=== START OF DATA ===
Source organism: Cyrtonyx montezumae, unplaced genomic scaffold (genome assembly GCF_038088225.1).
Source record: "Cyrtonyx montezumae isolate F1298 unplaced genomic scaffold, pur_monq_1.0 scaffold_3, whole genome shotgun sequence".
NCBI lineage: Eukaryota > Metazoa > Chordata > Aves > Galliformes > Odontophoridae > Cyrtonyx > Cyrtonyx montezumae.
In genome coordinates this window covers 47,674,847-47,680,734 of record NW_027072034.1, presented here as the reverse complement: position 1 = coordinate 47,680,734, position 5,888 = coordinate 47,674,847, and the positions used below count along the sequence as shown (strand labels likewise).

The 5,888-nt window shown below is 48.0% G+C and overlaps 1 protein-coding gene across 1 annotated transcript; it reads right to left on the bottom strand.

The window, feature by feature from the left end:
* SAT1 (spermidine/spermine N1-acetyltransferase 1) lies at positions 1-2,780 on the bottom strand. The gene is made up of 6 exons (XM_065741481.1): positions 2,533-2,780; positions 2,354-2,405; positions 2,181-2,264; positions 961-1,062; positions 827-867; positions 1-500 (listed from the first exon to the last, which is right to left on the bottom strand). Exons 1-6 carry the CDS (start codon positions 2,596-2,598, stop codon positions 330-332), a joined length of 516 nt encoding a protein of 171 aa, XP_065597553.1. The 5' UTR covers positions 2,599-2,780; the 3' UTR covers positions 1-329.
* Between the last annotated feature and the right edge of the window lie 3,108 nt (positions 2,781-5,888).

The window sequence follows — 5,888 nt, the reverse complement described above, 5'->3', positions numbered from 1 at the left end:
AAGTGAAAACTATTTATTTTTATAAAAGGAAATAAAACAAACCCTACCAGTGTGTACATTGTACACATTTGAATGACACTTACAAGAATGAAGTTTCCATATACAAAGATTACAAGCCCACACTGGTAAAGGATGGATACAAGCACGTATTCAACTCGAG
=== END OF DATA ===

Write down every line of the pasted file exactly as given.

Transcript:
Source organism: Cyrtonyx montezumae, unplaced genomic scaffold (genome assembly GCF_038088225.1).
Source record: "Cyrtonyx montezumae isolate F1298 unplaced genomic scaffold, pur_monq_1.0 scaffold_3, whole genome shotgun sequence".
NCBI lineage: Eukaryota > Metazoa > Chordata > Aves > Galliformes > Odontophoridae > Cyrtonyx > Cyrtonyx montezumae.
In genome coordinates this window covers 47,674,847-47,680,734 of record NW_027072034.1, presented here as the reverse complement: position 1 = coordinate 47,680,734, position 5,888 = coordinate 47,674,847, and the positions used below count along the sequence as shown (strand labels likewise).

The 5,888-nt window shown below is 48.0% G+C and overlaps 1 protein-coding gene across 1 annotated transcript; it reads right to left on the bottom strand.

The window, feature by feature from the left end:
* SAT1 (spermidine/spermine N1-acetyltransferase 1) lies at positions 1-2,780 on the bottom strand. The gene is made up of 6 exons (XM_065741481.1): positions 2,533-2,780; positions 2,354-2,405; positions 2,181-2,264; positions 961-1,062; positions 827-867; positions 1-500 (listed from the first exon to the last, which is right to left on the bottom strand). Exons 1-6 carry the CDS (start codon positions 2,596-2,598, stop codon positions 330-332), a joined length of 516 nt encoding a protein of 171 aa, XP_065597553.1. The 5' UTR covers positions 2,599-2,780; the 3' UTR covers positions 1-329.
* Between the last annotated feature and the right edge of the window lie 3,108 nt (positions 2,781-5,888).

The window sequence follows — 5,888 nt, the reverse complement described above, 5'->3', positions numbered from 1 at the left end:
AAGTGAAAACTATTTATTTTTATAAAAGGAAATAAAACAAACCCTACCAGTGTGTACATTGTACACATTTGAATGACACTTACAAGAATGAAGTTTCCATATACAAAGATTACAAGCCCACACTGGTAAAGGATGGATACAAGCACGTATTCAACTCGAG